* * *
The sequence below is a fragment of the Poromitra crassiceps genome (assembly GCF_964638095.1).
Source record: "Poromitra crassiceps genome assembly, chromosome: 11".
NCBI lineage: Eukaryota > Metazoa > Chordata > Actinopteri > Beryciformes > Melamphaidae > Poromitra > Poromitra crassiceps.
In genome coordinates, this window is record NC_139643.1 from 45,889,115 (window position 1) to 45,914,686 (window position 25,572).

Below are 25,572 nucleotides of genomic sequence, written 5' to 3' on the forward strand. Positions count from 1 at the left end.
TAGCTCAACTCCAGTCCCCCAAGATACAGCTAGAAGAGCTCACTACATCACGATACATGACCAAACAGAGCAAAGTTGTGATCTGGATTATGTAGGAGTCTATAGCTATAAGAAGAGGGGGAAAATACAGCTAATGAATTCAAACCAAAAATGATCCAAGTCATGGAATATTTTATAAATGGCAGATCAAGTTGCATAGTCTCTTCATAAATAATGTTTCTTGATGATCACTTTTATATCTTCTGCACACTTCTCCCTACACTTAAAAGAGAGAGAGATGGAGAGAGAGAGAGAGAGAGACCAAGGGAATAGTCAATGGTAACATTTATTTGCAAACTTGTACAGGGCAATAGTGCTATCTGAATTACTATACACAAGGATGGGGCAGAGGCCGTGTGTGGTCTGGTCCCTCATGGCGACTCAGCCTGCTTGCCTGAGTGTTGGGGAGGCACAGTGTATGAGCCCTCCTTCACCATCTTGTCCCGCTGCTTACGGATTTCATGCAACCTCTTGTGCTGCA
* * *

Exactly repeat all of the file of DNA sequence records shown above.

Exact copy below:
The sequence below is a fragment of the Poromitra crassiceps genome (assembly GCF_964638095.1).
Source record: "Poromitra crassiceps genome assembly, chromosome: 11".
NCBI lineage: Eukaryota > Metazoa > Chordata > Actinopteri > Beryciformes > Melamphaidae > Poromitra > Poromitra crassiceps.
In genome coordinates, this window is record NC_139643.1 from 45,889,115 (window position 1) to 45,914,686 (window position 25,572).

Below are 25,572 nucleotides of genomic sequence, written 5' to 3' on the forward strand. Positions count from 1 at the left end.
TAGCTCAACTCCAGTCCCCCAAGATACAGCTAGAAGAGCTCACTACATCACGATACATGACCAAACAGAGCAAAGTTGTGATCTGGATTATGTAGGAGTCTATAGCTATAAGAAGAGGGGGAAAATACAGCTAATGAATTCAAACCAAAAATGATCCAAGTCATGGAATATTTTATAAATGGCAGATCAAGTTGCATAGTCTCTTCATAAATAATGTTTCTTGATGATCACTTTTATATCTTCTGCACACTTCTCCCTACACTTAAAAGAGAGAGAGATGGAGAGAGAGAGAGAGAGAGACCAAGGGAATAGTCAATGGTAACATTTATTTGCAAACTTGTACAGGGCAATAGTGCTATCTGAATTACTATACACAAGGATGGGGCAGAGGCCGTGTGTGGTCTGGTCCCTCATGGCGACTCAGCCTGCTTGCCTGAGTGTTGGGGAGGCACAGTGTATGAGCCCTCCTTCACCATCTTGTCCCGCTGCTTACGGATTTCATGCAACCTCTTGTGCTGCA